Paper Marriage (1988: Sammo Hung: Hong Kong/Canada)

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Masterofoneinchpunch
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Paper Marriage (1988: Sammo Hung: Hong Kong/Canada)

Unread postby Masterofoneinchpunch » 30 Jan 2017, 19:22

Chinese title: 過埠新娘 roughly means Passport Bride. There is another Hong Kong film with the same title from Shaw Brothers in 1959. That film was a reworking of Hollywood’s Waterloo Bridge (1940).

“Sex maniacs, porno representatives. I’m excited to see you”

Romantic comedies are generally a pretty predictable subgenre of films. There are certainly some good ones out there like When Harry Met Sally (1989), Say Anything (1989) though most tend to be middling affairs that follow some very basic pattern like boy meets girl (usually through a “meet cute”), boy almost woos girl, boy does something stupid to upset girl, boy must have dramatic scene in last act sometimes involving Peter Gabriel music to win back girl. Here we have a scenario where the entire plot is based on getting two unlikely people together: a needed green card (done earlier in Come Live with Me (1941), and done later in Green Card (1990) and The Proposal (2009).) Hilariously this is supposed to be taking place in Los Angeles. However, they go the races at the Northlands in Edmonton, Alberta, Canada, Frank Lee’s Martial Arts Studio is in Edmonton and even more hilarious is the famous West Edmonton Mall.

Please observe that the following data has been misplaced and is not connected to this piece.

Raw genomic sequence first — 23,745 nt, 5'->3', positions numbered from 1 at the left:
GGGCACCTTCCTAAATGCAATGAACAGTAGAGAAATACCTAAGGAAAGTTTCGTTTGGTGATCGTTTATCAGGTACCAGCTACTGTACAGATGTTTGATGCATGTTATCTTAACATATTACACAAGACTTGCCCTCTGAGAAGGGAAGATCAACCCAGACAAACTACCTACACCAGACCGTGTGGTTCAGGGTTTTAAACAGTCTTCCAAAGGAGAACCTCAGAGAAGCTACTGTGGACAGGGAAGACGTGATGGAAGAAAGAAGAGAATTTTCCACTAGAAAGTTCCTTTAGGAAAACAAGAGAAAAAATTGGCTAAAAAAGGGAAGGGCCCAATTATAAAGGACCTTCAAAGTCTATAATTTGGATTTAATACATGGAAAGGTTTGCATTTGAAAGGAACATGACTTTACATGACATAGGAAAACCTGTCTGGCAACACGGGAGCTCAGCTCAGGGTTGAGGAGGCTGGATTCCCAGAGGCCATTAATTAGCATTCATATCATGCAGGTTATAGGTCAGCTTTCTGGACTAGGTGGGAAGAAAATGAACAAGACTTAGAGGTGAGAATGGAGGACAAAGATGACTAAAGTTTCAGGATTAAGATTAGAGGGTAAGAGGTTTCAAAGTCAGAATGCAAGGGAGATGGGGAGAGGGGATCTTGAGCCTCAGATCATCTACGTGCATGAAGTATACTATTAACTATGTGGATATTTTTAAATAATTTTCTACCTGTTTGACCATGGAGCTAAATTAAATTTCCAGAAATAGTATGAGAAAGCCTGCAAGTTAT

Bo Chin (Sammo Hung) needs money after losing at the horse races, his current alimony to his ex-wife (real life future wife Joyce Godenzi) and previously owing money to low level gangsters whose Hawaiian shirts and sunglasses make them look like they were rejected from the casting call of Magnum P.I. He is a misogynist curmudgeon who never takes a bath and, of course, will be redeemable by the end of the film (I do not know about the bath thing though.) He takes a job as an acupuncture guinea pig. Do not expect it to go well. Off to Frank Lee’s Martial Arts studio where he visits Uncle Tsai (Frank Lee). Tsai does not give him great hope for money as Chin is a shell of his former kickboxing self but does give him an idea. A sham marriage which he whispers into his ear which makes absolutely no sense because there is no one in the room. Meanwhile Jade Lee (Maggie Cheung) is leaving Hong Kong for the United States to be with her boyfriend Peter (Alfred Cheung who also happens to be the director) who is more interested in her money than her. He wants her to be part of a fake marriage. We know who with.